In Botswana the LGBTI community first got together in 1998 and formed an association, LeGaBiBo, to campaign for their rights. For the past four years, the Botswana government has refused to allow LeGaBiBo to register and operate normally like any other welfare organization, even though the constitution guarantees everyone the right to associate and organize freely. The government claims that it cannot register an organization that enables illegal activities, but this is just a hangover from the old-fashioned, colonial obsession with what people do sexually. As LeGaBiBo’s brilliant legal team argued at the Court of Appeal hearing on 15th January 2016, LeGaBiBo is not about enabling illegal activities. It’s not about sex. Being gay, lesbian, bisexual, or transgender is not illegal in Botswana, but sexual acts “against the order of nature” are. That law is unnecessary, unjust, and immoral. It condemns tens of thousands of citizens for natural sexual desires that harm no one, it destroys families, and it ruins lives for nothing.
Even if the law is rarely enforced, it stigmatizes and marginalizes lgbti Batswana and prevents them from exercising their full rights as citizens — as the refusal to register LeGaBiBo shows. It encourages homophobia and gives homophobes the idea they can insult, abuse, rape, or beat up anyone perceived to be “gay.” A law that does this needs to be repealed. Citizens have a right to organize for the repeal of unjust, harmful laws, and that is why LeGaBiBo was formed 17 years ago.
Campaigning against an unjust law is still LeGaBiBo’s main business. Since that campaign needs public support, LeGaBiBo also has a mandate to educate Batswana on why their LGBTI family members, neighbors, and colleagues pose no threat to society and should have the same rights as everyone else. Every community organization is concerned with the welfare of its members, so LeGaBiBo also provides psychosocial and health services to its LGBTI brothers and sisters throughout Botswana. Everyone has a right to such services. As part of these services LeGaBiBo distributes free personal lubricants and condoms, as well as information on STI and HIV prevention. We work in cooperation with government ministries and departments and international organizations such as WHO, UNAIDS, and many others. We are not enabling people to have “unlawful” sex; we are protecting our community’s health.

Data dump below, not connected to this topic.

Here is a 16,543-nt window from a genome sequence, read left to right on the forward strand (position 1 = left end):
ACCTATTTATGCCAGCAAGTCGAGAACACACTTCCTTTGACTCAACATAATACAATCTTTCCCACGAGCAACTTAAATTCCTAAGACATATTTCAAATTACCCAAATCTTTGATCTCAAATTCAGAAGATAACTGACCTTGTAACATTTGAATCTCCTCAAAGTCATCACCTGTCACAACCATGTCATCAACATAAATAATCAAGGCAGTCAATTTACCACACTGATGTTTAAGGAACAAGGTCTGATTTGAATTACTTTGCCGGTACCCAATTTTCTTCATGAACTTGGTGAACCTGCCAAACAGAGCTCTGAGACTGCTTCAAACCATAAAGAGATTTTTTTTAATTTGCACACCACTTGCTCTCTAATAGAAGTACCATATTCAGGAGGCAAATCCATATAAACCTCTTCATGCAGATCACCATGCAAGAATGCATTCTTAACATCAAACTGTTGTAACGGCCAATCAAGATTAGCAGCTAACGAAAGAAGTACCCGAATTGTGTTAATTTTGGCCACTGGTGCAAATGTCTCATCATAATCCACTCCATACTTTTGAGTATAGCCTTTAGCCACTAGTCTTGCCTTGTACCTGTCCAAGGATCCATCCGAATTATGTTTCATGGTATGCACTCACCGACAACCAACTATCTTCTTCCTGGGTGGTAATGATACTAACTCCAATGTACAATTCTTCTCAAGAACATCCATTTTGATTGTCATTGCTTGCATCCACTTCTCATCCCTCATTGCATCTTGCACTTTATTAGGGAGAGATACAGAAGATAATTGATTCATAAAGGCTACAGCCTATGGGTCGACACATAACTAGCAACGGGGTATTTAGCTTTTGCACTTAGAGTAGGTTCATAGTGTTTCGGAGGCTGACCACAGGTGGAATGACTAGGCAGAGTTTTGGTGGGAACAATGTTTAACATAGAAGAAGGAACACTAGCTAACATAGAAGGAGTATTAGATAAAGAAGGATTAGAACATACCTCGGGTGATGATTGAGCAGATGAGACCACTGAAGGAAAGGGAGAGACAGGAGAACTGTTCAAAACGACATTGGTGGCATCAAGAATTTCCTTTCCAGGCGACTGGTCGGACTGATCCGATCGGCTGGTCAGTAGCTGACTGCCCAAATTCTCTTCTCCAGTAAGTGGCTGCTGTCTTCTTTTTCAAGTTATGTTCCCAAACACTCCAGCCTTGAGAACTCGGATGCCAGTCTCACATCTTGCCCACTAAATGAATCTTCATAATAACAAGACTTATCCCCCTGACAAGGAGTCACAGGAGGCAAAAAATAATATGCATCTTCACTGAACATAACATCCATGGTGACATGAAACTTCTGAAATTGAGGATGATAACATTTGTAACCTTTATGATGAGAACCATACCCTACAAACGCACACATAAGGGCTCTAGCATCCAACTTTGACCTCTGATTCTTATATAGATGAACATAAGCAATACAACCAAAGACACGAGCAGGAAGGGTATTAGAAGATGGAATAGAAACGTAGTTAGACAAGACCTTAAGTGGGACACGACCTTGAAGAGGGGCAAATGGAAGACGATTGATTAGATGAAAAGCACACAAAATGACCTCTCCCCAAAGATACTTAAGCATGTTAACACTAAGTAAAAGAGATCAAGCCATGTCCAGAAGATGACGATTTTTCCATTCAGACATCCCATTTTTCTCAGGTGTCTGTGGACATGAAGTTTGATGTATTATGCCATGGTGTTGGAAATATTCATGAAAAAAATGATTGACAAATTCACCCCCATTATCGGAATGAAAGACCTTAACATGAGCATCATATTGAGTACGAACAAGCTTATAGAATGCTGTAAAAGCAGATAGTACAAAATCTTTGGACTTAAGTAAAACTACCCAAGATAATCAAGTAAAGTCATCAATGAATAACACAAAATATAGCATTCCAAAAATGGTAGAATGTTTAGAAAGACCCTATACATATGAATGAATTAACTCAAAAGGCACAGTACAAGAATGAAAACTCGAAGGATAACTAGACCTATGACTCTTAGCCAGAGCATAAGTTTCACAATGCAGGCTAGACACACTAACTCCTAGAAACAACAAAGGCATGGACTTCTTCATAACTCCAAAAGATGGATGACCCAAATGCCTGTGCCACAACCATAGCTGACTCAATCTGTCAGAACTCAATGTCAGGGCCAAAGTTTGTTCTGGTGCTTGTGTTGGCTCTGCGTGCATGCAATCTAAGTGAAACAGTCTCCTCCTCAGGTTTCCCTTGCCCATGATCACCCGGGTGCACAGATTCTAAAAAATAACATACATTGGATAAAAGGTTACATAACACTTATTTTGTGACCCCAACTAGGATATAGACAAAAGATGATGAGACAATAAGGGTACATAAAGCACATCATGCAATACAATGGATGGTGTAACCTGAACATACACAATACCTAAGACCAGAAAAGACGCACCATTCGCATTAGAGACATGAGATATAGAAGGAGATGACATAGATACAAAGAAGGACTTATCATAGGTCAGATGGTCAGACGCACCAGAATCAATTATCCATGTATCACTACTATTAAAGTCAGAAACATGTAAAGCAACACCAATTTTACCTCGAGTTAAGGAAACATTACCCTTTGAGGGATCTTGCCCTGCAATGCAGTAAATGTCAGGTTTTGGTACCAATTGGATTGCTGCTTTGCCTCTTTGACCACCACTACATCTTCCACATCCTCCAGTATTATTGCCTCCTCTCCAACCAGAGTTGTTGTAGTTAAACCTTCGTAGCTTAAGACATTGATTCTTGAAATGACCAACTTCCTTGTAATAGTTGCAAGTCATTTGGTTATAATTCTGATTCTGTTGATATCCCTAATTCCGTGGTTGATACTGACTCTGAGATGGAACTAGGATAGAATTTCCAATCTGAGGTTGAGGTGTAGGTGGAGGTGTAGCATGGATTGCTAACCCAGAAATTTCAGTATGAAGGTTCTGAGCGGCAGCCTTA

The old-fashioned, colonial idea that lgbti identities are all about sex is just wrong. Heterosexual people understand that their own lives are about much more than just their sexual desires. They have jobs, hobbies, friends, families, their faith, and goals of all kinds. Lgbti people are no different. We should have the same rights to enjoy all these things that everyone has and that the constitution guarantees. That is LeGaBiBo’s goal. It’s about much more than just sex, and there is no reason it should not be registered. Private, consensual relations between same-sex partners are a victimless crime. They harm no one and should no longer be illegal. In a democracy, LeGaBiBo must have the right to organize to persuade other Botswana, and the government, to accept this. Denying us registration is a denial of democracy.